One and a half hours before Shabbat last week, my house lost electrical power. We had experienced a brief outage the night before, as the big Jerusalem snowstorm set in, but this was serious: We were scheduled to have 12 out-of-town guests for the Friday night meal and all of the food was stone cold. Jewish law requires food that is to be eaten hot on Shabbat be placed on a warming platter before candle lighting. In certain cases there are leniencies, but not in ours. We needed 45 minutes of power to heat all the dishes before Shabbat set in. Otherwise we would have to cancel our dinner arrangements.
Complicating matters further, the Jerusalem citywide eruv was damaged by the storm and if left unrepaired, carrying on Shabbat would be prohibited. Carrying in a public domain is one of the 39 categories of prohibited activity on Shabbat, according to Jewish law. An eruv encloses an otherwise public space and permits carrying in what is then classified as a private area.
Adding to the equation was that Friday was a Fast Day, the 10th of Tevet, commemorating, among other events, the beginning of the Babylonian siege on Jerusalem that resulted in the destruction of the First Temple seven months later. Dramatically, we were now in the midst of a siege by snow.
So we were fasting, figuring out what needed to be where before Shabbat (including synagogue and house keys), and had no electricity. And then the snowfall really picked up.
It was one hour and 20 minutes before candle lighting and the pavement leading up to our house was covered in snow. Some halakhic authorities forbid handling snow on Shabbat, which prohibits shoveling and effectively confines a person to his house. It also keeps others from entering. How were my guests supposed to make their way from the road to my front door?
I raced outside with my Israeli version of a shovel to pave my guests a narrow trail. As I did, I considered the ramifications of walking on snow on Shabbat, for doing so inevitably makes an image and causes snow to melt – both of which are prohibited activities. How would my guests even walk from their hotel to my house if the implications of doing so were forbidden? I had previously reviewed Rabbi Ari Enkin’s article on Hirhurim, which summarizes many of the halakhic opinions on snow and Shabbat, and was comfortable with the position that so long as one does not intentionally melt snow or ice to use it as water, then it is OK.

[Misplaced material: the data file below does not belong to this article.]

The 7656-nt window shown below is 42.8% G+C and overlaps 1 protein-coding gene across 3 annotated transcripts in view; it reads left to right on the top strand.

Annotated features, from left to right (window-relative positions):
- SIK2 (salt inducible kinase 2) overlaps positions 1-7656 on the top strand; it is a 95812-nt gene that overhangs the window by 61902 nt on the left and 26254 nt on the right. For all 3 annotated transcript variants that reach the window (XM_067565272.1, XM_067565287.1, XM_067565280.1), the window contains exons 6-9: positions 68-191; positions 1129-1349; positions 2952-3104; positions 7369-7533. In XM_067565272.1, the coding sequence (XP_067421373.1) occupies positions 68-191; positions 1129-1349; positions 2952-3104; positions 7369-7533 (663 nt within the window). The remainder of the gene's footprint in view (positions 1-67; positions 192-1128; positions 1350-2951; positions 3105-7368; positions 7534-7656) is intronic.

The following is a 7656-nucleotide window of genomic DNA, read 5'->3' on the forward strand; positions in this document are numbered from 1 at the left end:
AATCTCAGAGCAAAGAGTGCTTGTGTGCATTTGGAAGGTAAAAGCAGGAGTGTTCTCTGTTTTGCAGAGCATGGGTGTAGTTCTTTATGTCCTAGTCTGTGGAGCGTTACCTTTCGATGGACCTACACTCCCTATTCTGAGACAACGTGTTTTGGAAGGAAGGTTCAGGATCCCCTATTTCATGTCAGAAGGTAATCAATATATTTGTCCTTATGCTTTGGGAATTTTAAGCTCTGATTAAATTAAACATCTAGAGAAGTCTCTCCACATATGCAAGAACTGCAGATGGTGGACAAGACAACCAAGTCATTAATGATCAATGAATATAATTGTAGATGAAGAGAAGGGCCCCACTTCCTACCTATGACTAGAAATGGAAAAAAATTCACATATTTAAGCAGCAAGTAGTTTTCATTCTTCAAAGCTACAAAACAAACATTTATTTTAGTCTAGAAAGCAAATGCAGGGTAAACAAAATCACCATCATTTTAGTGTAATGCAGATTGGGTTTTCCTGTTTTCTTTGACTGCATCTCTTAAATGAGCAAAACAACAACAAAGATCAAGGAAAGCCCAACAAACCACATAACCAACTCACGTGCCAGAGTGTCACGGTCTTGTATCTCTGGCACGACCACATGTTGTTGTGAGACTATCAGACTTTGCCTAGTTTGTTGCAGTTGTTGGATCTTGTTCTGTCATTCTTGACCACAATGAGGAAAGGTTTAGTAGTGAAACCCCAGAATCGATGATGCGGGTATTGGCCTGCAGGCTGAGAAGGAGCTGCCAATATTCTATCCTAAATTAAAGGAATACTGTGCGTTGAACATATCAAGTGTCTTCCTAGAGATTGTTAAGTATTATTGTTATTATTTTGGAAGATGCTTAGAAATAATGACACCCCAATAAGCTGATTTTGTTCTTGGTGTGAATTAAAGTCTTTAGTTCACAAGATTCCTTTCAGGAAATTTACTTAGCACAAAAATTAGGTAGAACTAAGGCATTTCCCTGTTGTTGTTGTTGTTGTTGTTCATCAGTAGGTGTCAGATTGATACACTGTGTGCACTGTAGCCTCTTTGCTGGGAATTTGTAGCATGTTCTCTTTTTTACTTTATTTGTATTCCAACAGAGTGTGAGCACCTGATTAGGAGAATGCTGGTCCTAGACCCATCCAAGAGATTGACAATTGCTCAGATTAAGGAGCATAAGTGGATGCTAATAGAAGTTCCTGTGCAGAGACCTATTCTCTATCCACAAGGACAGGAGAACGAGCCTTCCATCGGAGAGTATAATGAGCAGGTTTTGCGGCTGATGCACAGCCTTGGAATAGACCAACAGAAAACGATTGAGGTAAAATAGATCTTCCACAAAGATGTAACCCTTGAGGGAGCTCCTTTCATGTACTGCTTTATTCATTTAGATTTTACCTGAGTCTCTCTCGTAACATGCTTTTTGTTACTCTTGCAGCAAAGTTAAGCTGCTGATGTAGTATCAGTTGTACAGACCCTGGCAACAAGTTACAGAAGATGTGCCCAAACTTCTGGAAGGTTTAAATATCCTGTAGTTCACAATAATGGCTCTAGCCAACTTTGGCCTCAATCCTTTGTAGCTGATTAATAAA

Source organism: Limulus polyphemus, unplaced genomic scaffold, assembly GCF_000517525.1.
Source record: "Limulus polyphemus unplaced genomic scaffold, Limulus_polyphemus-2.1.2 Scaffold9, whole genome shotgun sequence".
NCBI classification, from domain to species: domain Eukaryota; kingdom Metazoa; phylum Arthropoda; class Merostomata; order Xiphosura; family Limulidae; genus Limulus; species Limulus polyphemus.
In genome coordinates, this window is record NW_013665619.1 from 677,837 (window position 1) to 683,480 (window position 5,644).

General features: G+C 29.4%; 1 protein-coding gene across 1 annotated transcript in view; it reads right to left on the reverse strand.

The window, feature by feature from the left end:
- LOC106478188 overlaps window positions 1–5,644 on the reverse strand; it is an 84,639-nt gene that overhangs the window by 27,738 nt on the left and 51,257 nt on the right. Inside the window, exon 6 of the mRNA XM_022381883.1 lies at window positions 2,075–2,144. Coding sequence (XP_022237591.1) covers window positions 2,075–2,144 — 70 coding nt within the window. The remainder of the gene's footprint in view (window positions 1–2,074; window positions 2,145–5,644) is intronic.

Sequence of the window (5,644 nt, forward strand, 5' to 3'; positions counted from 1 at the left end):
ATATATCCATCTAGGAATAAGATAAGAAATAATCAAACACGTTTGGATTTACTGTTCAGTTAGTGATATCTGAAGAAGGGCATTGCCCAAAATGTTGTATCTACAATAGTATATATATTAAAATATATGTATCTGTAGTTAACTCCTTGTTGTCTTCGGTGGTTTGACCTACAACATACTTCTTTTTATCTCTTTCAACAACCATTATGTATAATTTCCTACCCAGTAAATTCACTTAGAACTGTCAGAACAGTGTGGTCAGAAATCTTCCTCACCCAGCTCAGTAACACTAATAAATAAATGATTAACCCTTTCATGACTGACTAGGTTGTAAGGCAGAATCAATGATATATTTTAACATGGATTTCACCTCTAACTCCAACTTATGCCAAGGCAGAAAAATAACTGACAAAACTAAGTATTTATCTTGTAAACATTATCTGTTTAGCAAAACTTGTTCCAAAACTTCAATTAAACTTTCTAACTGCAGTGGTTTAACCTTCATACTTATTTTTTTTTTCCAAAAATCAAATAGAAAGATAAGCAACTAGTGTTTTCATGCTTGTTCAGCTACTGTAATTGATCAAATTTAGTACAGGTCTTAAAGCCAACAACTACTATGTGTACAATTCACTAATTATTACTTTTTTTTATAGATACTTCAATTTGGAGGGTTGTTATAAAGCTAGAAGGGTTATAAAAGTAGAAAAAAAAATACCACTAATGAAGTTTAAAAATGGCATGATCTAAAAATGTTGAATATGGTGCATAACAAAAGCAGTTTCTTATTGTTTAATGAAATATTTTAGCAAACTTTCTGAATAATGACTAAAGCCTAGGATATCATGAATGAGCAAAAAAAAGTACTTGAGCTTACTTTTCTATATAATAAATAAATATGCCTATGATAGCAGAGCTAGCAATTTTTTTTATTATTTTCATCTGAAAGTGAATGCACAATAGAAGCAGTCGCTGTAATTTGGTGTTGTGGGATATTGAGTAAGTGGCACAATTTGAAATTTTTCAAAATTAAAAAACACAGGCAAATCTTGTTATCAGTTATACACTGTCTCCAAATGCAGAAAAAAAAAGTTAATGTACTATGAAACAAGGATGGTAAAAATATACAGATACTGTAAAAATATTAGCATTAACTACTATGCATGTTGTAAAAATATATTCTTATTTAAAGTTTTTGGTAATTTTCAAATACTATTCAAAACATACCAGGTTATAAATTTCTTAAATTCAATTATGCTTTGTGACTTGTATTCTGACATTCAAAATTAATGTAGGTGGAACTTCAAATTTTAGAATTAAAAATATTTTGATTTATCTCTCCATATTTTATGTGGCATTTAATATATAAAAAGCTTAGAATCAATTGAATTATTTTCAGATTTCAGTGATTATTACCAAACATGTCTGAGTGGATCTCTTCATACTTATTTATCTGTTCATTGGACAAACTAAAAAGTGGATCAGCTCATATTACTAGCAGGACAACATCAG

By now it was one hour until sunset. I had finished shoveling the snow off the pavement and turned to go back inside, when I noticed children across the street putting the final touches on a snowman they’d spent all day building. Halakhic authorities forbid building a snowman on Shabbat, so they weren’t going to continue this fun over the day of rest. What about snowballs, I wondered? A number of halakhic authorities forbid making them, concerned that it would be a violation of the squeezing or building prohibitions. On the other hand, others permit snowballs without any reservation. There is a halakhic principal of not forbidding something that the public can’t abide by – and who could resist the temptation of freshly fallen, packable snow? That’s what I thought to myself as I rolled up my last ball of snow for the day and tossed it at the gate.
As I rushed inside to see where my wife was at, preparing extra salads in case the hot food couldn’t be heated, I felt as though the snow, the eruv, the fasting, all the stuff I was dealing with, were all encroaching on that internal space I work Erev Shabbat to empty so as to allow Shabbat alone to occupy my being.
Fifty minutes before Shabbat, our electricity was suddenly restored. My wife, Debbie, quickly popped the trays into the oven and launched into all the other food preparations. I called our guests to confirm that we were on, started setting the table and took care of my other Shabbat logistical responsibilities. The last thing I did before leaving for synagogue was to unplug our Internet, as I do every week. That simple act of disconnecting from the weekday world is perhaps my most important Shabbat preparation.
I left for synagogue with nothing in my pockets, just me and what I was wearing – in case the eruv hadn’t been restored. As I made my way though the falling snow, I felt liberated, unencumbered, understanding for the first time why desisting from carrying in public contributed to a more meaningful Shabbat experience.
Returning home after synagogue, after making Kiddush and breaking our fast, we waited 45 minutes after our guests were due to arrive. We discovered later that they had decided, rightfully so, that to venture out in a heavy snow was simply dangerous – and halakha mandates preservation and safeguarding of life (even if it would require violation of the Shabbat). So they just ate their Shabbat meal at the hotel.
Debbie and I sat down at our table for 14, just the two of us, and appreciated the calm and the absolute beauty of the snow falling outside. It was then that I paused to realize the lesson in this storm. The snow was not impeding us, but rather allowing us to deepen our Shabbat experience by reminding us - through its purity, its simplicity, and the way it closes us off from the world outside - of the need for submission and acceptance.
Our Shabbat meal in the snowstorm turned out to be very nice. In fact, it was perfect.
Rabbi Yehoshua Looks is COO of Ayeka, a teacher and a freelance consultant to non-profit organizations.